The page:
Hershiser, as if it was in a movie, was then embraced in the dugout by Drysdale, the Dodgers’ broadcaster working that game who was freed up to go downstairs with Vin Scully in the booth calling the play-by-play.
And even though the contest wasn’t over – Hershiser’s night was, but the game ended up going 16 innings before the Padres won, 2-1 – the two were escorted to a media room to hold a press conference.
Too many surreal things to recall during a month of Dodger miracles, and even more to come.
In 1968, Drysdale threw six consecutive shutouts between May 14 and June 4. He had four more scoreless innings on June 8 against the Phillies before the streak ended on a sacrifice fly.
That broke a record held for 52 years by Walter Johnson – the Hall of Famer threw 55 2/3 innings. Assume those last 2/3 have also been erased.
How Hershiser, whom manager Tommy Lasorda had already dubbed “Bulldog,” was able not to just seize a moment, but the entire month of September, is astounding to this day.
“Some people are so mentally strong they can just will things to happen, like a Muhammad Ali,” said Leary, a Santa Monica native who remembers attending the June 4, ‘68 game where Drysdale shut out Pittsburgh, 5-0 – the same night presidential candidate Robert F. Kennedy was assassinated not very far away.
“Orel just never made a mistake. Everything he threw was at the knees or below. He was more than just a zone. Real precision. Every hit he gave up was just a jam-shot flair, or a grounder that got through the infield somehow.”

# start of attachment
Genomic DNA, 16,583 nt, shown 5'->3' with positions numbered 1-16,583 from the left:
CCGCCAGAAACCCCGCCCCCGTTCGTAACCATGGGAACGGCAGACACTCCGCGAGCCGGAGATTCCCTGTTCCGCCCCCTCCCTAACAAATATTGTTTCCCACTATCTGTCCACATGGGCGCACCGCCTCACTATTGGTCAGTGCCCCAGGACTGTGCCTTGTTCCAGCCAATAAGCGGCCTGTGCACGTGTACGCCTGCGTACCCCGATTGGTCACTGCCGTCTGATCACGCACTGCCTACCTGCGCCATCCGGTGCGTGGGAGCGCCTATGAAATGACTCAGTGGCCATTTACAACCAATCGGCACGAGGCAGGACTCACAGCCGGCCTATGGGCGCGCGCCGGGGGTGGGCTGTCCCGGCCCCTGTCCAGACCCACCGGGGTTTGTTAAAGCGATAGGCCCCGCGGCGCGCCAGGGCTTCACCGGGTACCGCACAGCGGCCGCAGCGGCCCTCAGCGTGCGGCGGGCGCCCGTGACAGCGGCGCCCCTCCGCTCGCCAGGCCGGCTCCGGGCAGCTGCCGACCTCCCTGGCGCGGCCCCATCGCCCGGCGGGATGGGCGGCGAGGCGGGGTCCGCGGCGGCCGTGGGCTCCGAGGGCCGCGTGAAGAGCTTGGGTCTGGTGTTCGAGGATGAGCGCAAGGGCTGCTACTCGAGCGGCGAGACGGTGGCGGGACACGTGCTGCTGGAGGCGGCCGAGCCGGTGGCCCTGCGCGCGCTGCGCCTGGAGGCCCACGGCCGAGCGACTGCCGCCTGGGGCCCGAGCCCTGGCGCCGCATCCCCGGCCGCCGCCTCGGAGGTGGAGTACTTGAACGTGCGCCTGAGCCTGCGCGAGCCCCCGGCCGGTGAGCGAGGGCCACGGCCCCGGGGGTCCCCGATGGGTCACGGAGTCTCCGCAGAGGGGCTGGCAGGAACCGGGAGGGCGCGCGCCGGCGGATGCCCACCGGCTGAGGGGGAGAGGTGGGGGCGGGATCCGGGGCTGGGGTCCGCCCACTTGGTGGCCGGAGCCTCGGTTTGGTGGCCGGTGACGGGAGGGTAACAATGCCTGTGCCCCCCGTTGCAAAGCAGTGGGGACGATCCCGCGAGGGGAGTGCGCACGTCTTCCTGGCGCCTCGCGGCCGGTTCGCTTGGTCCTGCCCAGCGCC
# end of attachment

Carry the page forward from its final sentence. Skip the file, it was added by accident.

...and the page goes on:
The cerebral Hershiser agrees that “I was always just a ‘good’ pitcher, not a ‘great’ one. I think about it now. I didn’t have a 97 mph fastball or an unbelievable curve ball. I had the sinker, and I figured out a way to win. I thought through it all.”
With Mike Scioscia as his primary receiver and conductor – although Rick Dempsey did catch one game during the streak – Hershiser was truly the master of the house, an entrance song that Dodger Stadium organist Nancy Bea Hefley played for him from the Broadway play, “Les Miserables.”
Hershiser laughs when asked if he can play that game over in his mind from 25 years ago.
“I’m not that kind of a player who sits down and has a beer and talks old times,” he said. “I’ve got enough things to remember in my head these days, running seven businesses, trying to keep up with all the ESPN things.”
“Even though I had retired 19 Padres on ground balls and was probably as sharp as I had been all year, I would not get a decision in the game,” Hershiser wrote. “It would not count as a shutout or a complete game, even though it was really more impressive than either (of the previous five). . .
“The streak had been a dream, but I was glad it was over for 1988. All those innings wouldn’t mean a thing when Mookie Wilson came to the plate for the Mets in the first game of the National League Championship Series.”